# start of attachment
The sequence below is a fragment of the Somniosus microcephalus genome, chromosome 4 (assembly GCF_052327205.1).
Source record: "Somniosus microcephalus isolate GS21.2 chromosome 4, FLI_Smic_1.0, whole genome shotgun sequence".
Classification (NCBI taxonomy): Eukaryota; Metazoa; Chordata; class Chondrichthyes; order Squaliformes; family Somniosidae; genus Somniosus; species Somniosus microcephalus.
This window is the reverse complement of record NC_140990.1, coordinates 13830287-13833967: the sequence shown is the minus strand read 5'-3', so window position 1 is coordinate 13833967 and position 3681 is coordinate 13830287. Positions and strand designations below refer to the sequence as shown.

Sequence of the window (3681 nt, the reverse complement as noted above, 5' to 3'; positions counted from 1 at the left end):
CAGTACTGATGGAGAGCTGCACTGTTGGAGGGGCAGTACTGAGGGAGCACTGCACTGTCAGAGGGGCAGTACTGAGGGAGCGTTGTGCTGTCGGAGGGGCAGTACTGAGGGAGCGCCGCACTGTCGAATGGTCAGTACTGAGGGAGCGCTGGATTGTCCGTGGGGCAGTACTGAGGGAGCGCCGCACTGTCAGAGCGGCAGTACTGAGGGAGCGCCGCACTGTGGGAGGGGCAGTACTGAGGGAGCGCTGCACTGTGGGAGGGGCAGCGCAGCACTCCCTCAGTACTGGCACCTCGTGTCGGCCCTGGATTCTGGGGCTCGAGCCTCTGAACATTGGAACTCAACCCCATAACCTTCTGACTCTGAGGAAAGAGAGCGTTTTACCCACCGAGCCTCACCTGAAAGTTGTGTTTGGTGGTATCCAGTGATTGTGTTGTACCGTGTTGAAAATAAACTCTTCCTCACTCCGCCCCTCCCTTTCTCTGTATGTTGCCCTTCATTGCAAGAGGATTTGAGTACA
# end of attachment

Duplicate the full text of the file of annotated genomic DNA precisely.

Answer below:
The sequence below is a fragment of the Somniosus microcephalus genome, chromosome 4 (assembly GCF_052327205.1).
Source record: "Somniosus microcephalus isolate GS21.2 chromosome 4, FLI_Smic_1.0, whole genome shotgun sequence".
Classification (NCBI taxonomy): Eukaryota; Metazoa; Chordata; class Chondrichthyes; order Squaliformes; family Somniosidae; genus Somniosus; species Somniosus microcephalus.
This window is the reverse complement of record NC_140990.1, coordinates 13830287-13833967: the sequence shown is the minus strand read 5'-3', so window position 1 is coordinate 13833967 and position 3681 is coordinate 13830287. Positions and strand designations below refer to the sequence as shown.

Sequence of the window (3681 nt, the reverse complement as noted above, 5' to 3'; positions counted from 1 at the left end):
CAGTACTGATGGAGAGCTGCACTGTTGGAGGGGCAGTACTGAGGGAGCACTGCACTGTCAGAGGGGCAGTACTGAGGGAGCGTTGTGCTGTCGGAGGGGCAGTACTGAGGGAGCGCCGCACTGTCGAATGGTCAGTACTGAGGGAGCGCTGGATTGTCCGTGGGGCAGTACTGAGGGAGCGCCGCACTGTCAGAGCGGCAGTACTGAGGGAGCGCCGCACTGTGGGAGGGGCAGTACTGAGGGAGCGCTGCACTGTGGGAGGGGCAGCGCAGCACTCCCTCAGTACTGGCACCTCGTGTCGGCCCTGGATTCTGGGGCTCGAGCCTCTGAACATTGGAACTCAACCCCATAACCTTCTGACTCTGAGGAAAGAGAGCGTTTTACCCACCGAGCCTCACCTGAAAGTTGTGTTTGGTGGTATCCAGTGATTGTGTTGTACCGTGTTGAAAATAAACTCTTCCTCACTCCGCCCCTCCCTTTCTCTGTATGTTGCCCTTCATTGCAAGAGGATTTGAGTACA